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Driven: Mazda’s range-extending rotary

Rotary club: Mazda’s compact rotary-powered range-extender provides a surprisingly compact recharging unit for future generations of electric vehicles that could spin off from the Mazda2 EV.

The rotary engine could live on as a flex-fuel generator for Mazda’s electric cars

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Mazda logo25 Nov 2013

By BARRY PARK in TOKYO

ASK Mazda about the long-term future of its rotary engine, and the answer has always been vague.

Short of consigning the fuel-thirsty, emissions-heavy engine to the automotive scrap heap, the Japanese car-maker has consistently said the Wankel-cycle rotary still has a place in its future.

What has never been clear is how it will play a part in Mazda’s future. However, GoAuto’s quick drive of a prototype vehicle that may one day be earmarked for production suggests it will live on, just not as we remember it.

Mazda’s future application for the rotary relies on our fear of the unknown.

The roll-out of battery-electric vehicles throughout the world has given rise to a new phenomenon known as range anxiety, where electric car drivers worry about how far their batteries will carry them, and fret that they will run out of juice short of their destination.

Takashi Suzuki, Mazda’s program manager for advanced powertrains, said that since the launch of a battery-powered version of the Mazda2 in Japan last year, seven out of 10 customers said they were either “dissatisfied, or very dissatisfied”, with the car’s 200km range, despite the availability of quick recharging services.

“That is a problem with many EV users today,” Mr Suzuki said. “We needed to solve the problem from the automotive side we could either increase the amount of battery storage, or think about range extenders.” Those fears have already spurred a generation of long-range plug-in hybrid electric vehicles such as BMW’s forthcoming i8 sports car and Mitsubishi’s Outlander soft-roader, and the Holden Volt hatchback, as well as range-extended electric vehicles as BMW’s i3 city car.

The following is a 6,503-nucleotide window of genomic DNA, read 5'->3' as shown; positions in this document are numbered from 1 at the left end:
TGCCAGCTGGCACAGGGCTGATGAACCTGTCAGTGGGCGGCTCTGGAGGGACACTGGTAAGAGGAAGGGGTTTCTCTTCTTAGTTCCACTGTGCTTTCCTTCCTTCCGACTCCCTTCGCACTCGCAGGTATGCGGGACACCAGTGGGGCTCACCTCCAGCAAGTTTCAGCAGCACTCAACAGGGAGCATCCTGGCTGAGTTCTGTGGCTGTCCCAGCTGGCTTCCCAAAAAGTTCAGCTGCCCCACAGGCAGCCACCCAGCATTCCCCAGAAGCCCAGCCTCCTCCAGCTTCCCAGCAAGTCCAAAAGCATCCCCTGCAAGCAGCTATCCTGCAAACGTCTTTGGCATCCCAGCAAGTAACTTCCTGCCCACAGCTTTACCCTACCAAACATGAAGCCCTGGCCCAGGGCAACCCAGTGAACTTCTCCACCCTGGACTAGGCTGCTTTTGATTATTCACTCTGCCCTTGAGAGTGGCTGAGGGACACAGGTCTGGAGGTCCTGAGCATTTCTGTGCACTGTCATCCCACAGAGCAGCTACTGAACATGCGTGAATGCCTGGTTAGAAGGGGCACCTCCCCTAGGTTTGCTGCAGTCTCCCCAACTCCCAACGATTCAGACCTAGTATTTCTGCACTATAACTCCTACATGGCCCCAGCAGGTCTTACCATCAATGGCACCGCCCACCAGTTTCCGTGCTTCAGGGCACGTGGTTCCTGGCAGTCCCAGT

The idea for cars such as BMW’s i3 is to add a small petrol motor that acts as a generator, recharging batteries on the fly to double the range of the vehicle compared with just battery power alone.

While BMW has fitted the i3 with a motorcycle engine, Mazda has taken a less conventional approach – fitting a compact, horizontally mounted rotary engine to a generator that can sandwich into a tight space.

According to Mazda, the beauty of the 330cc rotary engine, aside from its compact form, is the engine’s ability to run on a number of different fuels such as butane and propane, the key ingredients in LPG, and not just petrol. It also has fewer moving parts, making it cheaper to manufacture than a conventional engine.

Pointing more towards its future application, the car-maker has run a fleet of rotary-engined RX-8 sports coupes for almost a decade using hydrogen as a fuel, and producing only water as a by-product.

Now, it has expanded the technology to a one-off Mazda2 concept car called the TPEV.

Mazda has taken a plug-in battery electric version of its city-friendly Mazda2, hooked the rotary engine up to a 20kW alternator, and hung it off the chassis where the fuel tank would normally sit.

The idea is that the plug-in Mazda2 will run just like an electric vehicle until the batteries fall to a certain level of charge. Once that threshold is reached, the rotary engine will fire up to recharge them, doubling the range of the Mazda2 to about 400km.

In theory, that’s not all that fuel efficient. The current car has a nine-litre fuel tank, which means the average fuel economy over the 400km range is an impressive 2.25L/100km – although nowhere near the Holden Volt’s official 1.2L/100km average.

However, this is a prototype engine, and Mazda says the production version of the range-extended Mazda2 would need to either match or better the BMW i3’s 0.6L/100km average.